Sex and the New Southern Studies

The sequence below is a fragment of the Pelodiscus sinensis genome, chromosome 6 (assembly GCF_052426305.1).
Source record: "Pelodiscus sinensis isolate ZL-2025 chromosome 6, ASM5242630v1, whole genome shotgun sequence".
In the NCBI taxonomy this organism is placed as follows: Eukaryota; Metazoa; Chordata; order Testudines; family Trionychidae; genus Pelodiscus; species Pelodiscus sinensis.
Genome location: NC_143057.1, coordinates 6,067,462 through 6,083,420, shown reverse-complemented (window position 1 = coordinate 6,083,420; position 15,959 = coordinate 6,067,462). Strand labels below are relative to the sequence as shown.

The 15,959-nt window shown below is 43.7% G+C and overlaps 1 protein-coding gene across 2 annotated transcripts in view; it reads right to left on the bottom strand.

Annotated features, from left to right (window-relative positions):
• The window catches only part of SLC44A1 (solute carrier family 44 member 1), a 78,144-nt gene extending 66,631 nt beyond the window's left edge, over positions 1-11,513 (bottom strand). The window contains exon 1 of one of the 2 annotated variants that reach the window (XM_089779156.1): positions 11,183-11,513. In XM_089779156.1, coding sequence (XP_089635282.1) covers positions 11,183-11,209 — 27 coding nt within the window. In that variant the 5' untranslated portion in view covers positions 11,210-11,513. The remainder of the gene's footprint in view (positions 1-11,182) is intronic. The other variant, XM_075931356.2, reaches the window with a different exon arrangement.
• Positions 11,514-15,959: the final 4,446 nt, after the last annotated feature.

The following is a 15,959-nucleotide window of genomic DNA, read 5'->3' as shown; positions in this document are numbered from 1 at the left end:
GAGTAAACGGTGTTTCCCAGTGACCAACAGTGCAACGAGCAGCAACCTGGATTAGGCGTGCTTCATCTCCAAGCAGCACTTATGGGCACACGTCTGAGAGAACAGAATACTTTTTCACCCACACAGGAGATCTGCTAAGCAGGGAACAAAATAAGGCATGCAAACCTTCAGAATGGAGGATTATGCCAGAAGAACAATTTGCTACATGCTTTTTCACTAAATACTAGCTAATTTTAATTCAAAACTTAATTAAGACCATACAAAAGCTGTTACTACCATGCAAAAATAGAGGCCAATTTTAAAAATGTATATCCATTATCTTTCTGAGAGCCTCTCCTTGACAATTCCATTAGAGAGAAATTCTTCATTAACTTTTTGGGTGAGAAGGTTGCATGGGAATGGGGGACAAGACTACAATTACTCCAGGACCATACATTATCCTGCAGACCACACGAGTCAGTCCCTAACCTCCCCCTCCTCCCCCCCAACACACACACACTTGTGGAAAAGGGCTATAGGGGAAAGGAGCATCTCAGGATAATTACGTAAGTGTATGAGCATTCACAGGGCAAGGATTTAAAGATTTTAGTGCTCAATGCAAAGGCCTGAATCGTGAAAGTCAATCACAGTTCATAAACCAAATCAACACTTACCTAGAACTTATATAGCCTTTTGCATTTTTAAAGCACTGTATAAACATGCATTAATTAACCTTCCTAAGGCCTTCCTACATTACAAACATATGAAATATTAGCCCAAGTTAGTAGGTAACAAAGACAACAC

From Freud's description of Uncle Tom's Cabin as a source of sadomasochistic "phantasy" to the depictions of polymorphous perversity in the work of Kara Walker, literary and artistic representations of the South have been bound up in representations of sexuality and violence. This seminar will ask how the New Southern Studies both reforms itself and becomes deformed by its recent collision with sexuality studies and queer studies. What kinds of sex are strangely unspeakable, or differently silent, in the South and how does their gravitational pull transform such sexual organizations as lynching, Jim Crow, same-sex plantation life, miscegenation, incest, and others? How might a sexualized South function in a national or transnational imaginary? What role does sexual violence play in maintaining the racial order of chattel slavery? How do anxieties about interracial sex and admixture inform both the legal strictures of Jim Crow and the narrative logics of lynching and literatures of the global South? What peculiar sexual formations accrue around the "peculiar institution" of slavery? What sexual possibilities and threats emerge with Reconstruction? We will consider these questions and many others as we attempt to take stock of this emerging field.